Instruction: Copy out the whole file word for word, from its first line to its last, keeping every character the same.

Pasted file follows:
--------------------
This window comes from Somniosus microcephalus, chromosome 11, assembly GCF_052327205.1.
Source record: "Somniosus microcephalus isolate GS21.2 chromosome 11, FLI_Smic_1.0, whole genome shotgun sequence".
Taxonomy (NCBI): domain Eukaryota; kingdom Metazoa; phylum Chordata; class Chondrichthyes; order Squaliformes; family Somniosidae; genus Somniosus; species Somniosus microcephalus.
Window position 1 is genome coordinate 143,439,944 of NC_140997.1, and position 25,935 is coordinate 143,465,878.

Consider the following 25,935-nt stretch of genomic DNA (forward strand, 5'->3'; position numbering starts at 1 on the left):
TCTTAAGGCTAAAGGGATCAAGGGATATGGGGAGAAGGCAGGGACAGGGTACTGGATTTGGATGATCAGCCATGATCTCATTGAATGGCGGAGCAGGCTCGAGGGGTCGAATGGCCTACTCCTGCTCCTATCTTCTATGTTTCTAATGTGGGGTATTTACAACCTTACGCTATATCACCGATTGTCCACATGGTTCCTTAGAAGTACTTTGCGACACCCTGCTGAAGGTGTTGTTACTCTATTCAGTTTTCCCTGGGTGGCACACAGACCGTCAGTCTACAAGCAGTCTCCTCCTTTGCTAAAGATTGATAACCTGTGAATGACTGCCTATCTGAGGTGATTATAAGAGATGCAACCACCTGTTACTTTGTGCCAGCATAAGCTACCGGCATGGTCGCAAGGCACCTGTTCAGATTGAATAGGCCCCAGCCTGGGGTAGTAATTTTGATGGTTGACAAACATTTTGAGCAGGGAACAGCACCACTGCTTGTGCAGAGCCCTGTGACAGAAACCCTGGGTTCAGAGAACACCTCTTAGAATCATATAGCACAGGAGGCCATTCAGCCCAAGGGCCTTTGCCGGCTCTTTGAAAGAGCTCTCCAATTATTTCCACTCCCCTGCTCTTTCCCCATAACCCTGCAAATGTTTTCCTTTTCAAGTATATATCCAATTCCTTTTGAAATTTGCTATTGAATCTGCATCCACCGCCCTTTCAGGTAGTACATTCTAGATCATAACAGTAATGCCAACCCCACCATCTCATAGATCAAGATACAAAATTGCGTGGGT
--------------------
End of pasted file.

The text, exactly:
This window comes from Somniosus microcephalus, chromosome 11, assembly GCF_052327205.1.
Source record: "Somniosus microcephalus isolate GS21.2 chromosome 11, FLI_Smic_1.0, whole genome shotgun sequence".
Taxonomy (NCBI): domain Eukaryota; kingdom Metazoa; phylum Chordata; class Chondrichthyes; order Squaliformes; family Somniosidae; genus Somniosus; species Somniosus microcephalus.
Window position 1 is genome coordinate 143,439,944 of NC_140997.1, and position 25,935 is coordinate 143,465,878.

Consider the following 25,935-nt stretch of genomic DNA (forward strand, 5'->3'; position numbering starts at 1 on the left):
TCTTAAGGCTAAAGGGATCAAGGGATATGGGGAGAAGGCAGGGACAGGGTACTGGATTTGGATGATCAGCCATGATCTCATTGAATGGCGGAGCAGGCTCGAGGGGTCGAATGGCCTACTCCTGCTCCTATCTTCTATGTTTCTAATGTGGGGTATTTACAACCTTACGCTATATCACCGATTGTCCACATGGTTCCTTAGAAGTACTTTGCGACACCCTGCTGAAGGTGTTGTTACTCTATTCAGTTTTCCCTGGGTGGCACACAGACCGTCAGTCTACAAGCAGTCTCCTCCTTTGCTAAAGATTGATAACCTGTGAATGACTGCCTATCTGAGGTGATTATAAGAGATGCAACCACCTGTTACTTTGTGCCAGCATAAGCTACCGGCATGGTCGCAAGGCACCTGTTCAGATTGAATAGGCCCCAGCCTGGGGTAGTAATTTTGATGGTTGACAAACATTTTGAGCAGGGAACAGCACCACTGCTTGTGCAGAGCCCTGTGACAGAAACCCTGGGTTCAGAGAACACCTCTTAGAATCATATAGCACAGGAGGCCATTCAGCCCAAGGGCCTTTGCCGGCTCTTTGAAAGAGCTCTCCAATTATTTCCACTCCCCTGCTCTTTCCCCATAACCCTGCAAATGTTTTCCTTTTCAAGTATATATCCAATTCCTTTTGAAATTTGCTATTGAATCTGCATCCACCGCCCTTTCAGGTAGTACATTCTAGATCATAACAGTAATGCCAACCCCACCATCTCATAGATCAAGATACAAAATTGCGTGGGT